Myth: I might become susceptible to contracting diseases like HIV.
Fact: HIV can be contracted only by direct transmission or use of unsterilized needles and other equipment. Also, all the blood banks follow a set procedure that ensures sterility at all levels, which puts the risk of infection at bay.

Myth: I have already donated blood this year.
Fact: A standard (whole) blood donation can be repeated after a gap of eight weeks. Plateletpheresis and double red cell (automated) donations can be repeated after a gap of 7 days and sixteen weeks respectively.

Myth: My health will deteriorate after I donate blood.
Fact: If your health is fine prior to blood donation, with enough rest and proper intake of fluids and liquids, you are restored back to normal within a day's time.

Myth: The amount of blood I lose will not be restored.
Fact: In fact, the body is capable of producing blood and new cells faster after you have donated blood. The number of red blood corpuscles (RBCs) is restored within 3-4 days, and that of white blood corpuscles (WBCs) is restored within 3 weeks.

Myth: My blood-type is very common (or uncommon), no one needs it.
Fact: There is a constant demand for blood, and the demand exceeds supply. No blood-type can be classified as common or uncommon, and every blood type is needed.

Myth: I am a heart patient.
Fact: If you have been treated and medically evaluated with no heart-related signs and symptoms for the last six months, you are eligible for blood donation. You should wait for at least six months after you have suffered from an episode of angina or a heart attack, or have had an angioplasty or a bypass surgery.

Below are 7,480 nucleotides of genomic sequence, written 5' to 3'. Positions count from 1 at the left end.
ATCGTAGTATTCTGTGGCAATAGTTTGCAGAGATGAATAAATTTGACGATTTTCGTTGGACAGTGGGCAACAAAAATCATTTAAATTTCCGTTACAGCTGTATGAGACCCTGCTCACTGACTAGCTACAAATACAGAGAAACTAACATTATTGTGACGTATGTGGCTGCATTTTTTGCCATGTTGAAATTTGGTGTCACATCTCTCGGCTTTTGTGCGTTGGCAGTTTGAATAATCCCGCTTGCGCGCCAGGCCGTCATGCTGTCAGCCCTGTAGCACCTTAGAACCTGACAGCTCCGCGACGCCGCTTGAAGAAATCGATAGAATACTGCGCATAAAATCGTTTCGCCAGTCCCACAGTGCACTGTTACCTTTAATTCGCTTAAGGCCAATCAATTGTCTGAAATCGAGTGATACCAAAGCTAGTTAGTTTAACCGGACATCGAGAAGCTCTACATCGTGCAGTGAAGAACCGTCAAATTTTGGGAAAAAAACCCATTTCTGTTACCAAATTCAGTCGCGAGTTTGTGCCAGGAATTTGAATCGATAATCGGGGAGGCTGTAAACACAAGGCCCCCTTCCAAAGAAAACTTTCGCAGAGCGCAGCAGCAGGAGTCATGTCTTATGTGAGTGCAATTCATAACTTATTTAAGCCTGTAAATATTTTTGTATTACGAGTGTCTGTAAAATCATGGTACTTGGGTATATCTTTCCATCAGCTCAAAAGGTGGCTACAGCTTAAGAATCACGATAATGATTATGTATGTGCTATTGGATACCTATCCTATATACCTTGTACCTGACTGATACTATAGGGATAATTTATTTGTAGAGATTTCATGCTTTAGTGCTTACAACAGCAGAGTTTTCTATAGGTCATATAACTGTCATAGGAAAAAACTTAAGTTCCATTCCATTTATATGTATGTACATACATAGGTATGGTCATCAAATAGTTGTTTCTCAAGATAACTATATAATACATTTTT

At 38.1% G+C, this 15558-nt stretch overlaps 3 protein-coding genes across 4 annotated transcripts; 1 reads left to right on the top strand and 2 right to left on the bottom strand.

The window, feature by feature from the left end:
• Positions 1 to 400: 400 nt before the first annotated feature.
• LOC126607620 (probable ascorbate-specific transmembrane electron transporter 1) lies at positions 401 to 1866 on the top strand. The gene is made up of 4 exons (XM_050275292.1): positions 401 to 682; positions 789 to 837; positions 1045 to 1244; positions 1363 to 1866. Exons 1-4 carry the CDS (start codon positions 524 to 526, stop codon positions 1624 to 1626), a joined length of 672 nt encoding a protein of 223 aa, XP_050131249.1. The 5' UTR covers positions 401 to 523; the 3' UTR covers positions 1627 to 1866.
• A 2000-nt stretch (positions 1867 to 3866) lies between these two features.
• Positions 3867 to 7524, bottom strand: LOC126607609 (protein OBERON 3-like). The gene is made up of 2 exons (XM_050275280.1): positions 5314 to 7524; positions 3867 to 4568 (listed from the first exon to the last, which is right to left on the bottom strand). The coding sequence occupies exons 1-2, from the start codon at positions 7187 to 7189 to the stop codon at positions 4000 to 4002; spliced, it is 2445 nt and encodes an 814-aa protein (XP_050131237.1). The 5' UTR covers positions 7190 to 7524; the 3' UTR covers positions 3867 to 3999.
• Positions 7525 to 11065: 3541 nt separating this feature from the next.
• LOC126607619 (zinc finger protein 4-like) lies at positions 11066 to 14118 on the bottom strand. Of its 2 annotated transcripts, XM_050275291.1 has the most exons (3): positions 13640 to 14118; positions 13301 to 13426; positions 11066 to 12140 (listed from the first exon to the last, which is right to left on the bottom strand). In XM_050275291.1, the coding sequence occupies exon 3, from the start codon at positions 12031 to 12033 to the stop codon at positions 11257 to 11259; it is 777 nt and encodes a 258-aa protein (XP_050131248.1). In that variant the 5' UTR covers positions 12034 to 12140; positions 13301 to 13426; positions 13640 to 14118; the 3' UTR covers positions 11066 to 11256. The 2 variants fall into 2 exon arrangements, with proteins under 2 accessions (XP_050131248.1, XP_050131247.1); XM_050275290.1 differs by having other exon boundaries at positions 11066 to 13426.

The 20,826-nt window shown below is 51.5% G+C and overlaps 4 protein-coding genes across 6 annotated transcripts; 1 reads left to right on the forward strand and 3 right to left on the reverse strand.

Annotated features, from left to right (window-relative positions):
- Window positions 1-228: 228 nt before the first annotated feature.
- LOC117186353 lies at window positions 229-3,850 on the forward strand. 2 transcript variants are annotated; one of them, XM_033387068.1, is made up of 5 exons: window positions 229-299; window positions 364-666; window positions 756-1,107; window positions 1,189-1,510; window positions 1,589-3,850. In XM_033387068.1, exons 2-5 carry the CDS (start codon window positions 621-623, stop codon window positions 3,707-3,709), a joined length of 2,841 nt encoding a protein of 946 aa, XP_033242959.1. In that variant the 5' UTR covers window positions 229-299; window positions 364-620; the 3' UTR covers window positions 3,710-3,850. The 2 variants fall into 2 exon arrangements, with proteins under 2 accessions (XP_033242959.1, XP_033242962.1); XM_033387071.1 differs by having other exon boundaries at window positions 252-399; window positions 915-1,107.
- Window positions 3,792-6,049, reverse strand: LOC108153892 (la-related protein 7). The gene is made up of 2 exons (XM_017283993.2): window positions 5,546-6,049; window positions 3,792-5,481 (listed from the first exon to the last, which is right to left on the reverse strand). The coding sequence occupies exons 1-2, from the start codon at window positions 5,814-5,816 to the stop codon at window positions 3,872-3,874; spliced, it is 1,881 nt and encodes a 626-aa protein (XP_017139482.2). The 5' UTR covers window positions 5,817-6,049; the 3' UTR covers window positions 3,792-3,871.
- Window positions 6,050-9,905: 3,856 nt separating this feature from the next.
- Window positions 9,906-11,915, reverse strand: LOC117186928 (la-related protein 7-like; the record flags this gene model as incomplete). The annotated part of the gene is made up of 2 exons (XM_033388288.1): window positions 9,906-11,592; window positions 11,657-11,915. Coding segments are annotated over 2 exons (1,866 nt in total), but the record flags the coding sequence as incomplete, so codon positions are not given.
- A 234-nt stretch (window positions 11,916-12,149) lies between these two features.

Myth: I am a vegetarian.
Fact: As long as they fulfill all requirements and meet all the pre-screening criteria, vegetarians can donate blood. The red blood cells and iron lost while donating blood is restored by the body. A diet rich in iron content is advised following the donation.

Myth: I have/had cancer.
Fact: If you are, or have been a patient of any kind of blood cancer like leukemia, lymphoma, or Hodgkin's disease, you cannot donate blood. However, other types of cancer that have been treated, and you have been in remission for at least twelve months, and there have been no recurrences of the cancer, make you eligible for blood donation.

Myth: I have rashes and acne.
Fact: A person with acne or rashes or any other skin disorder is eligible for blood donation if the skin over the vein from which the blood will be sourced is not affected or infected in any way. Neither does medication for controlling acne or rashes prevent you from being a blood donor.

Myth: I will not be able to perform any physical activity after donating blood.
Fact: Within a few hours of donation, after proper rest, you can get back to your normal routine, barring activities that include lifting heavy weights or other strenuous activities.

You might not have had the opportunity of donating blood in the past. However, lest you decide to do so in the future, these blood donating myths and facts should help you become a donor and save someone's life.